It is not a recent suggestion to say that freedom and democracy seem to be in conflict. The many different ways freedom and democracy seem disagree vary from person to person. In my role as a citizen I see these conflicts in everyday life through my family life, school, and the technology. A family is a form of democracy in itself. As a child or young adult we are governed by our parents. They provide the laws and decide on the appropriate punishment if we break these laws. There is not as much freedom while living in a parental governed household versus living in a politically governed country. As dependants we do not have as many freedoms as independent people. As children or young adults we tend to follow in our parents footsteps, that is to say they influence our decisions. The religious and political views they hold may influence our religious and political views in the present or later on in life. While living under the governing of our parents we are financially dependent on our parents. We need them to provide some means of income to pay for necessities such as a home, food and clothing. For this we admire our parents. Although there may not always be an agreement we respect our parents for governing us and being our leaders. School also governs our lives. Similar to our family life the teachers and other adults serve as our leaders. Some freedoms we may see in our country’s government such as freedom of speech and freedom of religion do not hold the same significance in an educational environment. In school speaking freely can be considered an insult to the teacher and can cause more harm than good. Religious views also cause some tension in schools. Many schools do not support religious views and teachers are prohibited from discussing the subject with a class. Unlike family life and schools technology enhances our freedom. Some more recent developments such as the television, the internet, computers and cell phones enhance our freedom but also...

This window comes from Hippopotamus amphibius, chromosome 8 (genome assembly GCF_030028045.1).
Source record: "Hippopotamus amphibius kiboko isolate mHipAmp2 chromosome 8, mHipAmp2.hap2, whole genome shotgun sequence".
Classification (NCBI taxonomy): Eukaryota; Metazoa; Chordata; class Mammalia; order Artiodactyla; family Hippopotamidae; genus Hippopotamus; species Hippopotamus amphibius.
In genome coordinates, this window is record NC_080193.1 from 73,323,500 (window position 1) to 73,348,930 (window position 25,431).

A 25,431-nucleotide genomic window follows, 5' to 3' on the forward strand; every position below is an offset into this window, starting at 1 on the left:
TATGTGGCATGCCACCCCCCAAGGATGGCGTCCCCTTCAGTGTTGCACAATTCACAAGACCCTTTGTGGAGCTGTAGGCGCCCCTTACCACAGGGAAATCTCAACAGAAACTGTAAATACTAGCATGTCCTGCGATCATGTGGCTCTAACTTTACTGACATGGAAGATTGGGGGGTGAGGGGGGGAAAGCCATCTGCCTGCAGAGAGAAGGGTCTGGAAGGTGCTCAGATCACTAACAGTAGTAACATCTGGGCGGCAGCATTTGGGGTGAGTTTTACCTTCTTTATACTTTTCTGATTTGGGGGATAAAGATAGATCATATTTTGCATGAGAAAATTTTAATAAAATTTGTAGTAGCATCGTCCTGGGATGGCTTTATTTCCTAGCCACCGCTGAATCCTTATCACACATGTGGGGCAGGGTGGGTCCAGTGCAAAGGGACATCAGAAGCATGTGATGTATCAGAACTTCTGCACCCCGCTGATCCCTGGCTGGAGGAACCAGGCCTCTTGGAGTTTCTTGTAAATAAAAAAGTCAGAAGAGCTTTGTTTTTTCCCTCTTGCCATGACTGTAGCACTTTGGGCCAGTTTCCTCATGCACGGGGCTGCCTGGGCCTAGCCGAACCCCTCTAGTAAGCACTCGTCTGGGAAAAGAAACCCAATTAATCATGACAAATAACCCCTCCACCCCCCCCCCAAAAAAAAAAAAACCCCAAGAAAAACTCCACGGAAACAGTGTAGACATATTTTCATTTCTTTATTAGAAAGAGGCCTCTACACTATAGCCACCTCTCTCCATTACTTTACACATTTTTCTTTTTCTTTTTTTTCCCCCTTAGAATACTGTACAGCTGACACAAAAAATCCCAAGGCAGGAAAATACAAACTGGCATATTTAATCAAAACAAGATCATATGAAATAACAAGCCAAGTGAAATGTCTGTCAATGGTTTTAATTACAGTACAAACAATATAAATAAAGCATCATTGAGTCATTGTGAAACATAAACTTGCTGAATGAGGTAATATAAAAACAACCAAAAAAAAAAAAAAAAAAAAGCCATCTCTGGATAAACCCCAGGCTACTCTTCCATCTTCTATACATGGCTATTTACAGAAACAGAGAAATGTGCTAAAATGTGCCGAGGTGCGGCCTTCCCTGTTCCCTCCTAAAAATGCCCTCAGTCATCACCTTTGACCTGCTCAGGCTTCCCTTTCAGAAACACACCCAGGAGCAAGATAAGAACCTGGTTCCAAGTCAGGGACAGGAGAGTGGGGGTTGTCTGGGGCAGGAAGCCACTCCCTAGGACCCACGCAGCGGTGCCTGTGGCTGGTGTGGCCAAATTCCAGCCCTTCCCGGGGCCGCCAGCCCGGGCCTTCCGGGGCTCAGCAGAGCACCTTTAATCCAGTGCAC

Cited: Boorstin, Daniel J. "Technology and Democracy." Webb, Igor. Ideas Across Time. n.d. 391.
Havel, Vaclav. "The Power of the Powerless." Webb, Igor. Ideas Across Time. n.d. 405.
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